I commented on this idea with friends, the squatter stimulus program, and this NY Times's article has taken the odd stance of this being an OK thing to spotlight and not portray in a poor manner. This is lightyears from the articles on subprime lower class 'losers' and scammers who used their home like an ATM and walked away with the copper piping and wiring, cackling at the banks. Every financial blog I read has commented or cited this article. I have noticed one common missing note: the failure to hold any large entity accountable has trickled down to common borrower behavior.
There is much in this article that will make a person vomit. People not paying a mortgage and using that money to take their airboat out, go to casinos, and to play games with the contract that they signed known to you and I as a mortgage. Seriously, a lawyer filed a motion to dismiss and it has delayed proceedings for a year. What can they dismiss? They haven't paid in 2 years??? The NY Times shows people using the money to get by, to help their business, and to spend on useless shit which is part of our problem in the first place. The running theme of quotes is to shift blame on the banks, even when the people involved used the house like a credit card, and say 'those dirty banksters are crooks, who cares'. Just because a bank is a crook does not make it right for you to do the same. Two wrongs do not make a right.
Yet, there is no fear, more and more borrowers will pull this act and stay rent free longer and longer. They can't be touched, after all, the big banks and AIG haven't been stopped. No one has been arrested. No one will be at AIG per recent releases. Why should they? One borrowers mentions the bank not lending per income ratios.... well why were you taking that loan to get a truck for a contest giveaway? You still applied for the loan. The bank didn't just factor in your income, they thought if you got in trouble you'd be able to sell your home (the asset) for an amount to cover that loan. They relied on the bubble asset pricing to cover your loan. If the home was still worth a high amount, your ass would be selling it to pay back the loan. This article, the 60 mins segment and the power of word of mouth will probably make this problem worse. This will crush loss reserves set aside as banks might not anticipate people who can pay but won't want to pay in their reserving and write offs.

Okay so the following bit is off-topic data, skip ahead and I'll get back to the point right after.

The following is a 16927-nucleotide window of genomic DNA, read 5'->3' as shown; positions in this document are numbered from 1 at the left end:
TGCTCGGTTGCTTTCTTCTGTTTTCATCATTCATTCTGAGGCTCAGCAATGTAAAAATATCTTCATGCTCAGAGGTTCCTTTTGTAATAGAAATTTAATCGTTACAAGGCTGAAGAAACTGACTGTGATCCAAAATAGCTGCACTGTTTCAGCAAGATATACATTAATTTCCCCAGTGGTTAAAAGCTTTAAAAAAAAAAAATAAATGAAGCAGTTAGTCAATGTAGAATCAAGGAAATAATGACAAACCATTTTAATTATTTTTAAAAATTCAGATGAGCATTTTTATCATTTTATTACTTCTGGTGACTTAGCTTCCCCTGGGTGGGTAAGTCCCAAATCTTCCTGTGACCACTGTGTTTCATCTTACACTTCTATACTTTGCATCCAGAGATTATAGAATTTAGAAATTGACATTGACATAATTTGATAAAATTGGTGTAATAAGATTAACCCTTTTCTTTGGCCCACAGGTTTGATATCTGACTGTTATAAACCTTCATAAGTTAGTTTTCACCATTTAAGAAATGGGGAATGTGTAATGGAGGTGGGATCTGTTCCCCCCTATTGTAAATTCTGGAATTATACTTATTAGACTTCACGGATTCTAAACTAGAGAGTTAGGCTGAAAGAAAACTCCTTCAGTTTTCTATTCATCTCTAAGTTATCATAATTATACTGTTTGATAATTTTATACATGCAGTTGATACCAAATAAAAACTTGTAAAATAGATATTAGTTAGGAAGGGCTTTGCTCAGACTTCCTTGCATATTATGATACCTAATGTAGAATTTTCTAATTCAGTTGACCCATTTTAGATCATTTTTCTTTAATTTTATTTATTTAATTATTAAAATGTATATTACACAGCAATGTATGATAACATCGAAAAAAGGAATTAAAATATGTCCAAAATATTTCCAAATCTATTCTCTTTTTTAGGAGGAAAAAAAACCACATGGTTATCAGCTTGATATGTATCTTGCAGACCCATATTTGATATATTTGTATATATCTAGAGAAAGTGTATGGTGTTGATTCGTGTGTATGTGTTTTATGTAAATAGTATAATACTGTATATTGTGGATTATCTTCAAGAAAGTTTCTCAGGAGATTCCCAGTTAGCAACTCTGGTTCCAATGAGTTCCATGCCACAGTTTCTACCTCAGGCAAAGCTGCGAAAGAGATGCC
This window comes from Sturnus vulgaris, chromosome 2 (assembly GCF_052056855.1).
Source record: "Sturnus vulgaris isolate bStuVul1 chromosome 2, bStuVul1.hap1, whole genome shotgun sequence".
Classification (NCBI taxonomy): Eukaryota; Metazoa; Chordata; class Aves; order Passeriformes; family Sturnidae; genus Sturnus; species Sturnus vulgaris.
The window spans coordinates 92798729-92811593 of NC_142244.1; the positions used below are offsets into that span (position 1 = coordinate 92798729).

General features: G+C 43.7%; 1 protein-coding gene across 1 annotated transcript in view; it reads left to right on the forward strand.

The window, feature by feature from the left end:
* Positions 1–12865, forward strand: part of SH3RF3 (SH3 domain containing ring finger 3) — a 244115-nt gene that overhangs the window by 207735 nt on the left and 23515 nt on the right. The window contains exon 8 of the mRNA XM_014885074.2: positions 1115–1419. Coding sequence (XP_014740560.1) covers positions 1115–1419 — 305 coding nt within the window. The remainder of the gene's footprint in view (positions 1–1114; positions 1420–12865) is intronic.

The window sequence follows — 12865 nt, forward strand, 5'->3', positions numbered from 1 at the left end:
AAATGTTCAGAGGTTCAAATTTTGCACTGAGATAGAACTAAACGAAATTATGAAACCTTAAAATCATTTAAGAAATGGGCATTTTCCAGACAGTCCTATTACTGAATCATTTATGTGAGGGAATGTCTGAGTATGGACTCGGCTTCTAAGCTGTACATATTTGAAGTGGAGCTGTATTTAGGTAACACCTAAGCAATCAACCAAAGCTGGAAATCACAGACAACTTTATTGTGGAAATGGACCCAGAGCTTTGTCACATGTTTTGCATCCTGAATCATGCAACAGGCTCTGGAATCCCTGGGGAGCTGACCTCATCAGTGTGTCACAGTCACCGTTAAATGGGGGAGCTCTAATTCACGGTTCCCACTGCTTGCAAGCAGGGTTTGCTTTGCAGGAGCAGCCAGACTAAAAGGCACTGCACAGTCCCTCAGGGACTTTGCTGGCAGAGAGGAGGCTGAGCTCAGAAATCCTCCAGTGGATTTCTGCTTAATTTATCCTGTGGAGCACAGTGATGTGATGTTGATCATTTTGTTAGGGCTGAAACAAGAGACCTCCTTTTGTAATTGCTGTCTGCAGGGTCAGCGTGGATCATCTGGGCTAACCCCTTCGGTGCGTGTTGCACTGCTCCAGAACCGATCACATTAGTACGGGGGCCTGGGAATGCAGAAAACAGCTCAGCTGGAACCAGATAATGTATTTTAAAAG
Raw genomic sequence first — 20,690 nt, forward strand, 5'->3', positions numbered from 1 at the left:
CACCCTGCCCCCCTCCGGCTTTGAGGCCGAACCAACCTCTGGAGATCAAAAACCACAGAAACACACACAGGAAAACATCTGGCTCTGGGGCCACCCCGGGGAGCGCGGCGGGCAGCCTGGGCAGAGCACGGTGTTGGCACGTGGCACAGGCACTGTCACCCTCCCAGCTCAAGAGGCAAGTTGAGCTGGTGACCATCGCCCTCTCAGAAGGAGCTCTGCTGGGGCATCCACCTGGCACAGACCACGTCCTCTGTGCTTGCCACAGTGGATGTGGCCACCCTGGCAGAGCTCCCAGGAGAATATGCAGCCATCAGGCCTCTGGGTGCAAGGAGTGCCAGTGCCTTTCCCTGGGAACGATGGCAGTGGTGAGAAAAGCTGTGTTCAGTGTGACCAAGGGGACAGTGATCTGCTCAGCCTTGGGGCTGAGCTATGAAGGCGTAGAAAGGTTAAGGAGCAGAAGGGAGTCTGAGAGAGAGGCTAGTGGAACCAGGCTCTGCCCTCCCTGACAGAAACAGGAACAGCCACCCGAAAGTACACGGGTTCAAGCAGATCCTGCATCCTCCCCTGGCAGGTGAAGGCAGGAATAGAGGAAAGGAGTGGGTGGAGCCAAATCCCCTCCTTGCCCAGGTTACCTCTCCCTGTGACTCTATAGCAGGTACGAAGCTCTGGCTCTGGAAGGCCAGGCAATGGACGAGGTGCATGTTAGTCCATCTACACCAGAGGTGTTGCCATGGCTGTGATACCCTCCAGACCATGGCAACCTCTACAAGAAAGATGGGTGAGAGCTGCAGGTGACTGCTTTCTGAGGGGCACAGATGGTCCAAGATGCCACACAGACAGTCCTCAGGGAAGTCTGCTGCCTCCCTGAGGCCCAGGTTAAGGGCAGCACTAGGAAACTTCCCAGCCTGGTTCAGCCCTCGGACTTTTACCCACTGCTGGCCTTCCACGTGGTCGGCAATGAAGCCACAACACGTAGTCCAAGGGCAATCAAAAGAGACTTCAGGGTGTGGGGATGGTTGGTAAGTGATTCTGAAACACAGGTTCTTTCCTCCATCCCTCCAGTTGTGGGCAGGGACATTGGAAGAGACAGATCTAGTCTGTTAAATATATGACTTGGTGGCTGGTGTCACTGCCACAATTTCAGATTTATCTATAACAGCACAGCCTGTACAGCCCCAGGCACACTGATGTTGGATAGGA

The article does not portray these folks as 'bad'. The attitude and cultural norm has shifted. It isn't wrong. It is money-wise, the right thing to do for some people, but it is still 'wrong'. You are breaking a contract. When big criminals are not accountable, and are allowed to mark their loans to make believe, why should the little guy worry? Who is ever accountable? People are not allowed to fail and to deal with the consequences of failure anymore, BUT, if a wealthy person/organization/company is involved in an accident, you bet your ass they will be served with a lawsuit. Accountability is only for those who can pay. In the end, these banks that avoid criminal charges can pay. They pay in two ways: 1. campaign contributions and 2. in taxes through their profits. I do not view this squatting as the problem, but as the symptom of the bigger societal problem.
...extend unemployment for up to 99 weeks
...pretend the banks are solvent with accounting gimmicks
...delay foreclosures in the courts with no negative consequence for the borrower
...bailout foreign countries before they change their retirement rules and force citizens to retire at >gasp< 65
...bailout car companies, especially Chrysler which had just been bought by private equity funds only 18 months earlier, without revamping their union pay and benefit structures
...bailout Fannie and Freddie who were designed to help make housing affordable... as housing became unaffordable in proportions never seen before
It's a bailout nation for big boys, so why should the little guy not feel entitled to skipping out on payments?